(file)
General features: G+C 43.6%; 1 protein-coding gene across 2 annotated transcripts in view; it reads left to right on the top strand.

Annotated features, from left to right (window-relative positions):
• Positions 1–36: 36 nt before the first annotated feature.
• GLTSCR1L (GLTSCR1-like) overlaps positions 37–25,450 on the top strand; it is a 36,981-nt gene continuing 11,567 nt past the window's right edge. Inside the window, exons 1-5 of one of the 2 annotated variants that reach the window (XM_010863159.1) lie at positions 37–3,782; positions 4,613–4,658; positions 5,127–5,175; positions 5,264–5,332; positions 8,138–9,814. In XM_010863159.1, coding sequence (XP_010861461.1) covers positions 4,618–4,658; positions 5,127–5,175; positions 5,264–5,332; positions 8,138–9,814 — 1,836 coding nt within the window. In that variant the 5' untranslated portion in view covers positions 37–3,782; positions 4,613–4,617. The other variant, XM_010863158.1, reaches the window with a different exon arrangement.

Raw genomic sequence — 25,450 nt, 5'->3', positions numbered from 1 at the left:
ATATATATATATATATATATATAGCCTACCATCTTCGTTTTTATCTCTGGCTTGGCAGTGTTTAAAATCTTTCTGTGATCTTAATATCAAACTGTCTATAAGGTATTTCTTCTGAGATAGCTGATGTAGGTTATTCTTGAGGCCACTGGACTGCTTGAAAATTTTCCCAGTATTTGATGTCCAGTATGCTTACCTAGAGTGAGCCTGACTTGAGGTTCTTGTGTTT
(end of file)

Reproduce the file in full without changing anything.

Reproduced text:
General features: G+C 43.6%; 1 protein-coding gene across 2 annotated transcripts in view; it reads left to right on the top strand.

Annotated features, from left to right (window-relative positions):
• Positions 1–36: 36 nt before the first annotated feature.
• GLTSCR1L (GLTSCR1-like) overlaps positions 37–25,450 on the top strand; it is a 36,981-nt gene continuing 11,567 nt past the window's right edge. Inside the window, exons 1-5 of one of the 2 annotated variants that reach the window (XM_010863159.1) lie at positions 37–3,782; positions 4,613–4,658; positions 5,127–5,175; positions 5,264–5,332; positions 8,138–9,814. In XM_010863159.1, coding sequence (XP_010861461.1) covers positions 4,618–4,658; positions 5,127–5,175; positions 5,264–5,332; positions 8,138–9,814 — 1,836 coding nt within the window. In that variant the 5' untranslated portion in view covers positions 37–3,782; positions 4,613–4,617. The other variant, XM_010863158.1, reaches the window with a different exon arrangement.

Raw genomic sequence — 25,450 nt, 5'->3', positions numbered from 1 at the left:
ATATATATATATATATATATATAGCCTACCATCTTCGTTTTTATCTCTGGCTTGGCAGTGTTTAAAATCTTTCTGTGATCTTAATATCAAACTGTCTATAAGGTATTTCTTCTGAGATAGCTGATGTAGGTTATTCTTGAGGCCACTGGACTGCTTGAAAATTTTCCCAGTATTTGATGTCCAGTATGCTTACCTAGAGTGAGCCTGACTTGAGGTTCTTGTGTTT